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Trade Shows & Events

Outdoor Retailer Summer Market ’10: Hydration packs with a few tweaks, too

Not to be ignored amidst the flurry over bottles, hydration pack companies had a few tricks up their sleeves too, including new looks in reservoirs and pack design concepts. SNEWS took a look at a few highlights.

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We first covered the burgeoning bottle battle in the hydration category in an Aug. 20, 2010, SNEWS® story. After traipsing up and down the aisles stunned at how many bottles there were (we counted 30 different brands, with 12 on their first or second show — and we know we missed some), we found it’s all-out war out there.

The SNEWS Forum on the story quickly filled with comments supporting, advocating and otherwise promoting one or another brand. (Click here to see the story and to read forum comments.)

One coming trend to keep an eye on — bottle companies getting into containers to carry food. Both Aladdin and Stanley debuted some at the summer show, Takeya already does containers for other markets and a couple of others have shared with us that they will be looking at this category.


With all that ruckus over the littl’ ol’ bottle, we didn’t want to overlook hydration packs since for many outdoor adventurers, a reservoir with a drinking tube in a pack remain the vital link to maintaining hydration. And, lo’ and behold, there were a few new shapes and features this year in that area:

The original backpack system, CamelBak pulled out all stops this year with a launch of many items. We’ll cover a few here: First is its new reservoir design to address complaints of many — keeping the crud out and getting it dry to stop crud buildup. The Antidote (photo – left) has a system of arms that look like sunglass arms incorporated around the opening that you can fold out and will then serve to keep the reservoir wide open for air circulation. The rather clunky handle and port have been made lighter — 19 percent, per the company, with a 28 percent lower profile — and the opening is larger so all hands can fit inside. A new QuickLink System attaches the tube to the reservoir, also for better cleaning but also to accommodate other features such as filters, tubes or meters (MSRP $35/100 ounces; $33/70 ounces; $30/50 ounces), and a baffle system keeps the reservoir in a lower profile and avoids the bulbous sausage. Also a new lumbar reservoir system will fit several new packs. It puts all the water in a wrap-around system at your lower back and hips, and has flex grooves on the “wings” to help it wrap smoothly, even on smaller people. Plus, it leaves more cargo room up above while stabilizing the load of water, the company said. The new Octane LRpack (MSRP $89, photo – right) is one new pack that will use the lumbar reservoir in a sleek, lightweight, multi-sport system.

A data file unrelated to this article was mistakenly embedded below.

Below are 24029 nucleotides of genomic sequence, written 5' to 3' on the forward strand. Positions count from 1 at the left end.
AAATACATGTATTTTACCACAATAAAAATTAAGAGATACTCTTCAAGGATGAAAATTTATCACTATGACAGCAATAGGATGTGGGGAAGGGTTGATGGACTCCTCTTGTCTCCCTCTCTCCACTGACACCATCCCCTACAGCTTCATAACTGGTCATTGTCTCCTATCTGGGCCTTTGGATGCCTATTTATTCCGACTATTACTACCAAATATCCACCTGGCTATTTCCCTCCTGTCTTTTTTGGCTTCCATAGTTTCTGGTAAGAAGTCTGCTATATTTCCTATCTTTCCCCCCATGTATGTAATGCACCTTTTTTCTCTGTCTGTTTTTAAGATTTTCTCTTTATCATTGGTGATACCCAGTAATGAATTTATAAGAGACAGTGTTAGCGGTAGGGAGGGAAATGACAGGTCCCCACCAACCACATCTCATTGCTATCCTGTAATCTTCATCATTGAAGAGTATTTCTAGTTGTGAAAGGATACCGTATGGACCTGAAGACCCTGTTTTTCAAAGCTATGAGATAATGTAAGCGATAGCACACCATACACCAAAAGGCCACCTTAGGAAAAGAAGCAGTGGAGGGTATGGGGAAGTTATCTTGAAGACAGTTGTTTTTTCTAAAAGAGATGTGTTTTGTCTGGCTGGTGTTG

Realizing packs were a necessary part of its systems, Cascade Designs launched its first-ever line of Platypus hydration packs, including seven models serving everything from a three-hour workout to light-and-fast overnighters. Each Origin pack is waterproof (with taped seams) and can hold a 2-liter or 3-liter Big Zip SL reservoir (MSRP $79.95-$159.95). The design is simple and clean, with few straps and buckles, though it sports some comfort features, like ventilated back panels.